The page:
Life throws challenges at all people, but some people purposefully seek them out. Between 2000 and 2002, Rory Stewart walked 6,000 miles from Turkey to Bangladesh. In 2003, as Iraq burned, he headed for Baghdad to search for a job.
Stewart went on to condense his experiences into two books — “The Places in Between” (2004), an account of his trek through Afghanistan, and “The Prince of the Marshes” (2006), about his nine months as deputy governor of an Iraqi province. Both books were as exceptional as the feats they described.
Stewart’s latest book sees the British politician and writer embracing adventure again and setting out on further travels, only this time with fewer hazards and on home turf. “The Marches” consists of two walks: one Stewart made along Hadrian’s Wall with his 89-year-old tartan-clad father, Brian, and another he made alone, from his cottage in Cumbria to his father’s house on the edge of the Scottish Highlands.
Each expedition allows Stewart to survey a diverse landscape, examine national history and identity, assess the state of the union and spend valuable time with his parent.
On the first walk, father and son follow the wall up hills, down dales and across rivers, passing ruined castles, Neolithic standing stones and the remains of Roman forts, military camps and burial grounds. Two types of conversation or meditation unfold. There are thoughts on landmarks and nature, ancient people and places and the influence of the past on the present, and there are wider, tangential discussions that tap into family history and tease out personal parallels.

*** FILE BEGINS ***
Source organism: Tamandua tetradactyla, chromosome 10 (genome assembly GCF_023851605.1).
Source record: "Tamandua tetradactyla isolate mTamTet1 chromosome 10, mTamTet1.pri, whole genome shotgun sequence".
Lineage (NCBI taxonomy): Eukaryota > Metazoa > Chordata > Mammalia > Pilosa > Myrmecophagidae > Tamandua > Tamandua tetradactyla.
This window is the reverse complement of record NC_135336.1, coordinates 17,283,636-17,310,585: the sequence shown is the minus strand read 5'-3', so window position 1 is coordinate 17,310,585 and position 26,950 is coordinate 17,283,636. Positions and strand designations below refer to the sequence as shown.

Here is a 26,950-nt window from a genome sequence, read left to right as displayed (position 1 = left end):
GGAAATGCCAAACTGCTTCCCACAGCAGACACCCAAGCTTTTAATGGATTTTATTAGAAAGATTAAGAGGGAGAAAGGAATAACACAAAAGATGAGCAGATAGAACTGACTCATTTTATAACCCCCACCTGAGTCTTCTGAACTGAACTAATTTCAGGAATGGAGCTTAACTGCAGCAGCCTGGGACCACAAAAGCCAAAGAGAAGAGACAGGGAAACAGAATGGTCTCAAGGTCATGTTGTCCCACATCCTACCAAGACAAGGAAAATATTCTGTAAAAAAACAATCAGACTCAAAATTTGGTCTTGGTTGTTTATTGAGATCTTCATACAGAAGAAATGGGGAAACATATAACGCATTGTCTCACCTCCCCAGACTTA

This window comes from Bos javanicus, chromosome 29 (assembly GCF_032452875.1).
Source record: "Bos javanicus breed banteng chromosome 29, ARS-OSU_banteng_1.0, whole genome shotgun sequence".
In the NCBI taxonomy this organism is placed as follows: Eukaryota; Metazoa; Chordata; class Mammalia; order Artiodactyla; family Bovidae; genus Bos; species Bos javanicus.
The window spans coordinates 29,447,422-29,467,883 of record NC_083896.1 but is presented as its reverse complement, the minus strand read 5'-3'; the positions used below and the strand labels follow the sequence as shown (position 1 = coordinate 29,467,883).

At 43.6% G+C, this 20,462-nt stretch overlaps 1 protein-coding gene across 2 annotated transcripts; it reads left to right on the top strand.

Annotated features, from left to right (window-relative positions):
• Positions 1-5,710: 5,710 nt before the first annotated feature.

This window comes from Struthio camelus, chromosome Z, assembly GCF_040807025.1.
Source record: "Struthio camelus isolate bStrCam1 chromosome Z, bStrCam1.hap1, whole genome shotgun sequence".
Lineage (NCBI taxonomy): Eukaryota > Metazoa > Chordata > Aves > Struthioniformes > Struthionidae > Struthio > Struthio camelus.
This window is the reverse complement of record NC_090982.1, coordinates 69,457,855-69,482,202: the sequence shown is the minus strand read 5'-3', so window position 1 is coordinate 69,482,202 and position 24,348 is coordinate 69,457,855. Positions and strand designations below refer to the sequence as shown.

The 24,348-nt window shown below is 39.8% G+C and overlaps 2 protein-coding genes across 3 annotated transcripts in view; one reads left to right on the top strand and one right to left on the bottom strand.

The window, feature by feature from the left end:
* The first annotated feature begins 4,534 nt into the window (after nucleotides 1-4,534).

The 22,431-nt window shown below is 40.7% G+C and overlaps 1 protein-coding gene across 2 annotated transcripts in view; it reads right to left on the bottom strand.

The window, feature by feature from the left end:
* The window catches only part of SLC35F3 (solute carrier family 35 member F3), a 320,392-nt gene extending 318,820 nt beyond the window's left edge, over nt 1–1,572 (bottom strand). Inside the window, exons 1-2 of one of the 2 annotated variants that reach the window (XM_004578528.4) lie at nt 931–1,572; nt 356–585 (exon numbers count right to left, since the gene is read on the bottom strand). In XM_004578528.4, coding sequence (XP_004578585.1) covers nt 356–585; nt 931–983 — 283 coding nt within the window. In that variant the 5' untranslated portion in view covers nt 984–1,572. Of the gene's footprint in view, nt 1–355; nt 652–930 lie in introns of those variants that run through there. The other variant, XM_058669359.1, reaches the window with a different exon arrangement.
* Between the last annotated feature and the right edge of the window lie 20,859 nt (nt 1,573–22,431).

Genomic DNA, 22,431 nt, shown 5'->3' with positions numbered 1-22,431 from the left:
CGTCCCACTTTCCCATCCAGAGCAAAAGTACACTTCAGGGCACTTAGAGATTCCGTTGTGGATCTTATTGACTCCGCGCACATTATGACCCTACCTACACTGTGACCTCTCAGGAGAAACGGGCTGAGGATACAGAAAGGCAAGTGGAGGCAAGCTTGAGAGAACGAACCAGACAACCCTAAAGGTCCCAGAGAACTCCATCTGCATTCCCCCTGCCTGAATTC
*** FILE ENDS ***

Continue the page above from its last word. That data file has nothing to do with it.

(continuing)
Musings on the Roman Empire lead Brian — a relic from a John Buchan novel — to expound on his role in, and advocacy of, the British Empire; views on the Roman invasion trigger Stewart Junior’s recollections of Allied intervention in the Middle East.
Stewart’s second, solo, more demanding hike is enlivened by the locals and fellow travelers he encounters on the way, many of whom open up and share anecdotes or tales. After exploring the forgotten Middleland kingdom and then navigating the Borders, Stewart realizes there are more historical and cultural differences between latter-day England and Scotland than he had previously imagined.
Once again, Stewart proves to be a captivating tour guide. As he clocks up miles, he covers a range of topics, from Highland dancing to Border ballads, his childhood in Malaysia to his days in Parliament (or “the nuthouse”). He brings archaic languages and traditions vividly alive, wrestles with nationalism and nationhood and, in a poignant closing section, traces his father’s war years and last days.
In Stewart’s hands, a paragraph on drainage ditches is as mesmerizing as a concise lyrical appreciation of flora: “the electric brilliance of an emerging thistle.”
Beautiful, evocative and wise, “The Marches” highlights new truths about old countries and the unbreakable bond between a father and son.
Malcolm Forbes has written for the Times Literary Supplement, the Economist and the Daily Beast. He lives in Edinburgh, Scotland.
By: Rory Stewart.
Publisher: Houghton Mifflin Harcourt, 354 pages, $27.